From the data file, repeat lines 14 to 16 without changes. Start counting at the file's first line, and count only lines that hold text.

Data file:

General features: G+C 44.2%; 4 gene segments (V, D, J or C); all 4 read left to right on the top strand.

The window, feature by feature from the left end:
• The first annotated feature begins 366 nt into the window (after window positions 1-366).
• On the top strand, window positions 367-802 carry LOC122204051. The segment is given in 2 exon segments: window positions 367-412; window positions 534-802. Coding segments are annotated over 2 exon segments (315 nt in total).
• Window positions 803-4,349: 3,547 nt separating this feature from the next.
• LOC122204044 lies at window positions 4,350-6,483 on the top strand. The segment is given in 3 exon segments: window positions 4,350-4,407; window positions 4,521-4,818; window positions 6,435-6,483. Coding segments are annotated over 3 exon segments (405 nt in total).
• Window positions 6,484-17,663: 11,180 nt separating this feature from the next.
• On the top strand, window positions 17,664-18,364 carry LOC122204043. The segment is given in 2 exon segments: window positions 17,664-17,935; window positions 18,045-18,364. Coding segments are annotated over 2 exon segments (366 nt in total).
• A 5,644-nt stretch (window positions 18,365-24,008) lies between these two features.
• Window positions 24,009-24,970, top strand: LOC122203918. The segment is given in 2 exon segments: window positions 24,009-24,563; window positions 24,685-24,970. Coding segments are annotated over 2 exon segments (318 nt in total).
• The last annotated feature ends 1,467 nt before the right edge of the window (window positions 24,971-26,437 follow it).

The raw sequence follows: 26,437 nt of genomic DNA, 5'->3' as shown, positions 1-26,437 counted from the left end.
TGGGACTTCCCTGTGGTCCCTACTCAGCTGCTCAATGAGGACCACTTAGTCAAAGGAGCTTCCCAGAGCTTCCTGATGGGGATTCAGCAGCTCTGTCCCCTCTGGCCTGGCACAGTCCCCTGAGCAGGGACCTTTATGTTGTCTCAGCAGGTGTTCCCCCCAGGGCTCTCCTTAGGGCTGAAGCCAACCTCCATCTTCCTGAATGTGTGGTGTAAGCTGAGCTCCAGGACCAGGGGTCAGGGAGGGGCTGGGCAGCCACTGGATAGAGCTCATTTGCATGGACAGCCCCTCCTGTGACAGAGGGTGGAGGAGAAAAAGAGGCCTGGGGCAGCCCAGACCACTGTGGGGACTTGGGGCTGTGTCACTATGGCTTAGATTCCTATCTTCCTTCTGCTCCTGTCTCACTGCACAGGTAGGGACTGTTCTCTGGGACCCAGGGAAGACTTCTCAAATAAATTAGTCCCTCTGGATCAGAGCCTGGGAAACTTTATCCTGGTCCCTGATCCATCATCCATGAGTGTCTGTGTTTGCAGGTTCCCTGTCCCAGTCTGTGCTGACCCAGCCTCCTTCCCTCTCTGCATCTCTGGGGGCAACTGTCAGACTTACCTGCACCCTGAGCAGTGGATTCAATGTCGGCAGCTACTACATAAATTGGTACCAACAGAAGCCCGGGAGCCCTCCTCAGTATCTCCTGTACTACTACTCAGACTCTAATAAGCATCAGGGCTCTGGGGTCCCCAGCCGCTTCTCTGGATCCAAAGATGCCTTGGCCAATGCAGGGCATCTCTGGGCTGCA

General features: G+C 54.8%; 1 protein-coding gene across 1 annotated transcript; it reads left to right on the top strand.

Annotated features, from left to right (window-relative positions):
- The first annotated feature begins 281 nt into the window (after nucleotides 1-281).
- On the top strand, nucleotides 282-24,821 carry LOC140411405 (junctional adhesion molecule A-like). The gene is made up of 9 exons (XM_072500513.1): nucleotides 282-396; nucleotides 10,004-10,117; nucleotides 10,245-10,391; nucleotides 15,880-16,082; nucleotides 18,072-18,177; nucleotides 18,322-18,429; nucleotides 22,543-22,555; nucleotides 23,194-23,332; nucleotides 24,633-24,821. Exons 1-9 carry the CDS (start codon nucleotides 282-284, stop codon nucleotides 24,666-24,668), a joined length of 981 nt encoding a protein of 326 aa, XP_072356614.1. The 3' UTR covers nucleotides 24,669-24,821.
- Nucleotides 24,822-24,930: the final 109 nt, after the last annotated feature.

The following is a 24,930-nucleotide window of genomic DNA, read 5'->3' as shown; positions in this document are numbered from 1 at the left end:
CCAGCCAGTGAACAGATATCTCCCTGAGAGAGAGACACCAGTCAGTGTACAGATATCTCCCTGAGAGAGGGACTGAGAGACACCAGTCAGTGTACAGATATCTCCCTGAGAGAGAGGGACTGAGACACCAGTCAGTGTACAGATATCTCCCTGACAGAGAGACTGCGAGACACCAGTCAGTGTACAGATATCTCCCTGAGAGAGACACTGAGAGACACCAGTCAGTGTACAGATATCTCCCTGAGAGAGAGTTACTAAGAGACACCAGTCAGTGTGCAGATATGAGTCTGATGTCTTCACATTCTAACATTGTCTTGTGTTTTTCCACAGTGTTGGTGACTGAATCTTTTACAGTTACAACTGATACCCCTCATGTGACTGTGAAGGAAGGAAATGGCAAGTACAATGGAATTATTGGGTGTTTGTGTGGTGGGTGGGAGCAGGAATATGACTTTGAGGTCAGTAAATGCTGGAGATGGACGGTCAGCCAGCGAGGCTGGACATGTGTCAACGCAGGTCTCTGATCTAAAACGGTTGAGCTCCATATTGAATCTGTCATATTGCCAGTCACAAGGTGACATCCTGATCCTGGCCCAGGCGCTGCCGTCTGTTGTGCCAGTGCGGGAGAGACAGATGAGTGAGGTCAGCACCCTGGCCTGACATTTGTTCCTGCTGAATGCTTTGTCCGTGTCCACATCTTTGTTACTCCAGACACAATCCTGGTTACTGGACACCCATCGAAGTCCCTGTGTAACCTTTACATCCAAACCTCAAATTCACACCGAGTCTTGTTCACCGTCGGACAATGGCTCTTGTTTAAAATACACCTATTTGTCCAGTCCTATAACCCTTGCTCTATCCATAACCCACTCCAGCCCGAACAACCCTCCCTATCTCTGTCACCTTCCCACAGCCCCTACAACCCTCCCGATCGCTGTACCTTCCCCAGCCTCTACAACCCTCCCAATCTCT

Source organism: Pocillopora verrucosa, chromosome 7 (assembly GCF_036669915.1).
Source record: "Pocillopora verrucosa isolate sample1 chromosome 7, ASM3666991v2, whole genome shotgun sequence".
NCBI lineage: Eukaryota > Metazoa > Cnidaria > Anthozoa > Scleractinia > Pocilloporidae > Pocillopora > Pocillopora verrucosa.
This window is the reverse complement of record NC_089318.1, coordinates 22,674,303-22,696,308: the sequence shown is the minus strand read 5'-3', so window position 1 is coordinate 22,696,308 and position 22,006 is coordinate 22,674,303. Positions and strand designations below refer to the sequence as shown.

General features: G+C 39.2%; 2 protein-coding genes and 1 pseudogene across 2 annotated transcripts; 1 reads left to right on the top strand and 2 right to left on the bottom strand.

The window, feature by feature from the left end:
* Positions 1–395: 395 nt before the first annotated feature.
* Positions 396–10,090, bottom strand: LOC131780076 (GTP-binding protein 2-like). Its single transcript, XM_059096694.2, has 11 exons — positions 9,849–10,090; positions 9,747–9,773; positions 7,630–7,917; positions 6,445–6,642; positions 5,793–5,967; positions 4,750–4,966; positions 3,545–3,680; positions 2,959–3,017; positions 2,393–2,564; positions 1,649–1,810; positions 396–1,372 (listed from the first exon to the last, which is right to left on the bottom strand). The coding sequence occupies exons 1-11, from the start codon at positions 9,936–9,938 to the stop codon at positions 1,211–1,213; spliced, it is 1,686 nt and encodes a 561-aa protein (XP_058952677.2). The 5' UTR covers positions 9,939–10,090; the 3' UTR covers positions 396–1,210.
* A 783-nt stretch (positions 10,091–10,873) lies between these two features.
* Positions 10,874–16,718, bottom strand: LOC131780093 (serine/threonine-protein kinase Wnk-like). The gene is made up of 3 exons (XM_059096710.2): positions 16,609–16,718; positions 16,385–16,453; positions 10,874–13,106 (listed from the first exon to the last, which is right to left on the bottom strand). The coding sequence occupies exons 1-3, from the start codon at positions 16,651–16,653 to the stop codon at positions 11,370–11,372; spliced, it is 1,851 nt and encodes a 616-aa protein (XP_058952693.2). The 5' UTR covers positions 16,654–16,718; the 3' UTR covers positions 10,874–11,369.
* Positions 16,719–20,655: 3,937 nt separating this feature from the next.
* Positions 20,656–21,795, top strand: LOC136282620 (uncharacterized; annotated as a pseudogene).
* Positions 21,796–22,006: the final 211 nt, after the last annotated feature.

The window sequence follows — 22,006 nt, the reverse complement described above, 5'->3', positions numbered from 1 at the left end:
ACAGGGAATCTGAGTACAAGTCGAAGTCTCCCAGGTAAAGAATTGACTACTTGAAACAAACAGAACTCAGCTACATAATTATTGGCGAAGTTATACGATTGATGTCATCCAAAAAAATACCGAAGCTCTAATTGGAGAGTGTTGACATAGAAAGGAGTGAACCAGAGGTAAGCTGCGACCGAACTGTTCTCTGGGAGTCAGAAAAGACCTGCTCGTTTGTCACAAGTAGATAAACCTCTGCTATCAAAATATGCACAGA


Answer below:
General features: G+C 54.8%; 1 protein-coding gene across 1 annotated transcript; it reads left to right on the top strand.

Annotated features, from left to right (window-relative positions):
- The first annotated feature begins 281 nt into the window (after nucleotides 1-281).